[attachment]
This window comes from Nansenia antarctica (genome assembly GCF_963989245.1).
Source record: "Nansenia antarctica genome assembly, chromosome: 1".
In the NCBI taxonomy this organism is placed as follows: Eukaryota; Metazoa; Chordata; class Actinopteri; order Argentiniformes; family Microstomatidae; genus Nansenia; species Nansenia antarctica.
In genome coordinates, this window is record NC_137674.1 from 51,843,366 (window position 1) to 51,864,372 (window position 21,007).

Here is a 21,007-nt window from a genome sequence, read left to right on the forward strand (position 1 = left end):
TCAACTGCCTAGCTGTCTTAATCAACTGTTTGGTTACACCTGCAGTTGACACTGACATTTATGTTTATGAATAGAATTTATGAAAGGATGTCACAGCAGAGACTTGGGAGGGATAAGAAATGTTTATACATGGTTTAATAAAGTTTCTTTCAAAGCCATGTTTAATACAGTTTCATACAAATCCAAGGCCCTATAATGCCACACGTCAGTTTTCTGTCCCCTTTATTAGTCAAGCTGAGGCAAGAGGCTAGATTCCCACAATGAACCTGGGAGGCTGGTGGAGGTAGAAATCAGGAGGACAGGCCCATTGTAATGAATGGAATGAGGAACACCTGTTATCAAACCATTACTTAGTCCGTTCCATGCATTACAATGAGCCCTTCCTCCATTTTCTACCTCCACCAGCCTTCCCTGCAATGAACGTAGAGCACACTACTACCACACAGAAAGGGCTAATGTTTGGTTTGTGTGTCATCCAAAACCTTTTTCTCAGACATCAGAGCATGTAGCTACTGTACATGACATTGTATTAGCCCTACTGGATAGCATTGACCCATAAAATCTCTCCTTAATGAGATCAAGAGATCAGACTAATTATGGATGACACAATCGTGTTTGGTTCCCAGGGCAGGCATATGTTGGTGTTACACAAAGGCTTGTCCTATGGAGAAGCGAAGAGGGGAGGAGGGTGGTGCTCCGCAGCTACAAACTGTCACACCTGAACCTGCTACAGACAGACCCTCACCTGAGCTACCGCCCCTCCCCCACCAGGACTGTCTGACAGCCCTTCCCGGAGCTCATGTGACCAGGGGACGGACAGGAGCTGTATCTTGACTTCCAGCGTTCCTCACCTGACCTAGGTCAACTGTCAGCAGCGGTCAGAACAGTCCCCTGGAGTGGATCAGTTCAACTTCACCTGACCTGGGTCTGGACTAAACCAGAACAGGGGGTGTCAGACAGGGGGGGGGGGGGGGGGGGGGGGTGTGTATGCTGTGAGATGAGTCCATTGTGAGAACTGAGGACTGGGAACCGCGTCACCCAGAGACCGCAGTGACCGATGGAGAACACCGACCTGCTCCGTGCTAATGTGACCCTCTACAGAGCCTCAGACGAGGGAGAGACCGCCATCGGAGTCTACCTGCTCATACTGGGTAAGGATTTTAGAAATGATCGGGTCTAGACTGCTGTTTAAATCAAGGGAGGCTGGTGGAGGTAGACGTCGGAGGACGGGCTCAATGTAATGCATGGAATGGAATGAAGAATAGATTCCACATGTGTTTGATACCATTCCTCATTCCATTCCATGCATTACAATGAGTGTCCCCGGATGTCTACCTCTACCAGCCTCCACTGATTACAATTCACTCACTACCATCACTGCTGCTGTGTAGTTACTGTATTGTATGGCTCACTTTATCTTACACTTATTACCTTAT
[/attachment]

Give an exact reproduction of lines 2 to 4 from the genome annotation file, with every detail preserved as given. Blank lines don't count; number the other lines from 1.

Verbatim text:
Source record: "Nansenia antarctica genome assembly, chromosome: 1".
In the NCBI taxonomy this organism is placed as follows: Eukaryota; Metazoa; Chordata; class Actinopteri; order Argentiniformes; family Microstomatidae; genus Nansenia; species Nansenia antarctica.
In genome coordinates, this window is record NC_137674.1 from 51,843,366 (window position 1) to 51,864,372 (window position 21,007).